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Daily Digest: Obama's Surveillance Stand Shakes the Netroots

BY Nancy Scola | Thursday, June 26 2008

The Web on the Candidates

  • When Barack Obama announced his support this week for the Foreign Intelligence Surveillance Act that included retroactive immunity for telecom companies, the move sparked a crisis of faith among some of those in the progressive networks -- in large part, it's probably fair to say, because a strong pro-civil liberties bent is one of the strongest unifying threads running through the online left. Firedoglake's Jane Hamsher has this to say about the reaction to Obama's stand on the bill: "You can feel a real shift in the zeitgeist online." Now, when Obama opted-out of public financing, the conventional wisdom was that his online prowess would let him raise all the money he needs for the general election. But many top bloggers on the left are also prolific fundraisers. Is Obama in as strong a position to raise money online if his actions lessen the netroots' enthusiasm for his candidacy?

  • MySpace IMPACT has partnered with msnbc.com and NBC to launch the Decision08 Convention Contest. Upload a two minute video on why you're the best "citizen journalist" to cover either the Democratic or Republican convention, and you might be headed to either Denver or Minneapolis-Saint Paul. There's no guarantee, though, that your reportage will be used by any of the partners.

  • Obamaculture watch: From "baracklamation" to "barackryphal," Slate presents Obamamania! The English Language, Barackafied, complete with embeddable widget.

  • We've got a TechPresident poll in the works: Does an American president need to know how to use a computer and the Internet to lead the U.S. in the 21st century? It's no trivial question. Stay tuned.

The Candidates on the Web

  • With the debate between domestic offshore oil drilling in the news, John McCain and Obama package and present their competing energy visions on new subsections of their website. McCain has unveiled The Lexington Project, named for the Massachusetts town where the American Revolution began and meant to evoke the idea of American energy independence. The Obama sub-site is the more dryly named New Energy for America. McCain's is the more well-developed effort and it suggests that the Republican candidate might be homing in on energy policy as a major campaign building block. (via Jonathan Martin)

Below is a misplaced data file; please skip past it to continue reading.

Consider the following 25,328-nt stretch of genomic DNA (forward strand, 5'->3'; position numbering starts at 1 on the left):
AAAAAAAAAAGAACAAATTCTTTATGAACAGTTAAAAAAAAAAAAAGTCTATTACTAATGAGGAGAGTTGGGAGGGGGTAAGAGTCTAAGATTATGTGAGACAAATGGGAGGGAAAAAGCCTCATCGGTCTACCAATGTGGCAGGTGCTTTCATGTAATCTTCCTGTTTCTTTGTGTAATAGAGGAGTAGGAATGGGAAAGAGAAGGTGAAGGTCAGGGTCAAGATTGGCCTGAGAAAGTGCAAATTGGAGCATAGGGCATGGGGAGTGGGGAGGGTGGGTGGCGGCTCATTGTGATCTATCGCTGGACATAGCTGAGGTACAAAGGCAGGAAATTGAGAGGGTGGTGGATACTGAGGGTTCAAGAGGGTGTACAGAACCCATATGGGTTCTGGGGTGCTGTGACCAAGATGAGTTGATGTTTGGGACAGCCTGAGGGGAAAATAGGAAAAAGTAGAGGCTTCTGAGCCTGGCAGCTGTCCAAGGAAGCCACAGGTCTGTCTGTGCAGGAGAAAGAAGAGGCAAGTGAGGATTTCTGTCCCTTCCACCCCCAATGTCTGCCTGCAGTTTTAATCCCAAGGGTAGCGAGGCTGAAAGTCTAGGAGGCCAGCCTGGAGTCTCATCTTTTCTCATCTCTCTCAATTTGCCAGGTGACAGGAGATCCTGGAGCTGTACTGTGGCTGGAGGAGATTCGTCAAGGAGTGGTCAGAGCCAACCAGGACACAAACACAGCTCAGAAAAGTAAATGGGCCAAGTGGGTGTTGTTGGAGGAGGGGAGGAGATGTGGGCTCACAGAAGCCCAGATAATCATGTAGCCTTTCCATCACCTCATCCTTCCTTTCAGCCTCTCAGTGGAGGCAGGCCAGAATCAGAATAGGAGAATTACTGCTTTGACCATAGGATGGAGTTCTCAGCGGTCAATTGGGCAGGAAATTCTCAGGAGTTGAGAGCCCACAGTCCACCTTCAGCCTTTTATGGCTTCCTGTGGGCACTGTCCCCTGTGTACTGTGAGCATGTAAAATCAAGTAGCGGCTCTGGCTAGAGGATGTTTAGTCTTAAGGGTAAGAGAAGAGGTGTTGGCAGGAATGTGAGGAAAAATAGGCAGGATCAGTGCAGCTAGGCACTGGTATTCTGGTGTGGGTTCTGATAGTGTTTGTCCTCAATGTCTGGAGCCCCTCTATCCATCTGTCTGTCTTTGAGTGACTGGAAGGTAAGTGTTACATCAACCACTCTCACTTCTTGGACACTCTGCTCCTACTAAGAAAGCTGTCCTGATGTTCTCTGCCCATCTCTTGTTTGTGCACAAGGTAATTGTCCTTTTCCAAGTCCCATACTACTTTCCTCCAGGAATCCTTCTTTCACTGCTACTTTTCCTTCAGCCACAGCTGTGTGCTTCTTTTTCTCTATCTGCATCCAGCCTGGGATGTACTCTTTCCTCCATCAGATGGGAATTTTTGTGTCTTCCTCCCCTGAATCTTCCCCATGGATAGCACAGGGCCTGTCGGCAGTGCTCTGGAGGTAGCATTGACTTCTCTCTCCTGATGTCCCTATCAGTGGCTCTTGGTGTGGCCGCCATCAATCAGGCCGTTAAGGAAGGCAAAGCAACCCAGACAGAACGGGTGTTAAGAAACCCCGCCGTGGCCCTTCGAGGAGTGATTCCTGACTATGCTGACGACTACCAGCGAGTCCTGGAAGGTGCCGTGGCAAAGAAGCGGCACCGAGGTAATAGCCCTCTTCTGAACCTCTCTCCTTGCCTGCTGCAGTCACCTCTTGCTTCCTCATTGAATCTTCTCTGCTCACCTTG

• McCain has unleashed Pork Invaders, its latest Facebook application. Alas, while I was itching to do my virtual part to reduce wasteful earmarking, I couldn't get the app to start.

  • The Obama campaign is growing its new media team. Visit that first link to fill in our info and and then pass along your C.V. using their Barésumé uploader. The Chicago-based enterprise is hiring web developers, print designers, a "grassroots blog coordinator," and more.

TechCongress and Beyond

  • Does "father of the Internet" Vint Cerf really want to nationalize said Internet, as he seemed to imply at PdF '08?. If so, Cerf's co-panelist and TechCrunch contributor Erick Schonfeld thinks that's a terrible idea.

In Case You Missed It (a.k.a. even more PdF '08 coverage) ...

ABC News covers John Edwards surprise appearance via Skype at PdF '08. Great video of the occasion is now up on YouTube. (The former Democratic presidential candidate wanders in the living room at about 1:15 in.) Micah Sifry has the details on how that "conference serendipity" came to pass.

CNN's Jeanne Moos riff off the exchange between the McCain campaign's Mark Soohoo and former Edwards online advisor Tracy Russo to ask passers-by if they expect their commander in chief to be personally tech savvy.

The New York Times "Bits" blogger Saul Hansell looks at the technology discussed at the conference and concludes that much of it was focused on pulling more of what was previously cloaked about government into the public sphere. Points to Saul for using the word "chiaroscuro" in a tech post: "Some elements are illuminated with very bright lights. Others are shrouded in shadows."

Katharine Seelye writes up the "broadband for everyone" effort that was launched at the PdF '08, pointing out that "Americans pay among the highest prices for some of the slowest speeds, and only about half the country is wired." Katharine also weighs in on the theme of the second day of the conference: the transition from Campaigning 2.0 to Governing 2.0.

Hillary Clinton-impersonator Rosemary Watson has video up of her good-natured ribbing of the former Democratic candidate than ran on the big screen at the conference.

We're hard at work editing the plenary sessions videos and will be rolling out lots of 'PdF Talks' over the coming weeks.

And finally, there are some terrific photos of the conference now posted up on Flickr.